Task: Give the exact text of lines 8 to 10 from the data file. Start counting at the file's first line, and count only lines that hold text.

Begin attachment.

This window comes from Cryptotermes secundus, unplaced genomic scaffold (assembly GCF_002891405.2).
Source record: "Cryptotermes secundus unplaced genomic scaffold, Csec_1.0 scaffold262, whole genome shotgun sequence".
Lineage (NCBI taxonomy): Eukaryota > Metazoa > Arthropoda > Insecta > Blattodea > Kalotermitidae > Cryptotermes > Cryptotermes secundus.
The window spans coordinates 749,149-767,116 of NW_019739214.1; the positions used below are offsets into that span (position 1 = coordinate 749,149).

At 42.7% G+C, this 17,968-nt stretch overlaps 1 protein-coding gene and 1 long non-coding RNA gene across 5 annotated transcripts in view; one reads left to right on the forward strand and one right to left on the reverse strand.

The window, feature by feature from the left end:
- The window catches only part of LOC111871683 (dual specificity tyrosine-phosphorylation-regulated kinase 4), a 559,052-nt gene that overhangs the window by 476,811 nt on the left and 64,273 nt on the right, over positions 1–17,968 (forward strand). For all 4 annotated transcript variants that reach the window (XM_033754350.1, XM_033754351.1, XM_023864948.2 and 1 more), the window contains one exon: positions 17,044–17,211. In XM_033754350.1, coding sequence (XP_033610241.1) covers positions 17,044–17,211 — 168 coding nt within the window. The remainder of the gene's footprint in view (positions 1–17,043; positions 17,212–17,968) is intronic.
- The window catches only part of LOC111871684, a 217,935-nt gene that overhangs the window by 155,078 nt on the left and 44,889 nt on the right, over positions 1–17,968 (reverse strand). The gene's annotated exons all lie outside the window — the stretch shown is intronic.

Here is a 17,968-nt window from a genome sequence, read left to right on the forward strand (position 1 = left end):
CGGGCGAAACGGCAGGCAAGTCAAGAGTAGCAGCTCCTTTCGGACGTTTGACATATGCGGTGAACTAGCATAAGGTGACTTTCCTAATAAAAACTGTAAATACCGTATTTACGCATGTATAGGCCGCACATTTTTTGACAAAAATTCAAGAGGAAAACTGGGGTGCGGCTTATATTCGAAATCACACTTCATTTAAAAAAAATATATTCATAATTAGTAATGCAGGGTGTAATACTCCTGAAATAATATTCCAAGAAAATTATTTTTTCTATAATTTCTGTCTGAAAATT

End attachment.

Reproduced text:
- The window catches only part of LOC111871684, a 217,935-nt gene that overhangs the window by 155,078 nt on the left and 44,889 nt on the right, over positions 1–17,968 (reverse strand). The gene's annotated exons all lie outside the window — the stretch shown is intronic.

Here is a 17,968-nt window from a genome sequence, read left to right on the forward strand (position 1 = left end):
CGGGCGAAACGGCAGGCAAGTCAAGAGTAGCAGCTCCTTTCGGACGTTTGACATATGCGGTGAACTAGCATAAGGTGACTTTCCTAATAAAAACTGTAAATACCGTATTTACGCATGTATAGGCCGCACATTTTTTGACAAAAATTCAAGAGGAAAACTGGGGTGCGGCTTATATTCGAAATCACACTTCATTTAAAAAAAATATATTCATAATTAGTAATGCAGGGTGTAATACTCCTGAAATAATATTCCAAGAAAATTATTTTTTCTATAATTTCTGTCTGAAAATT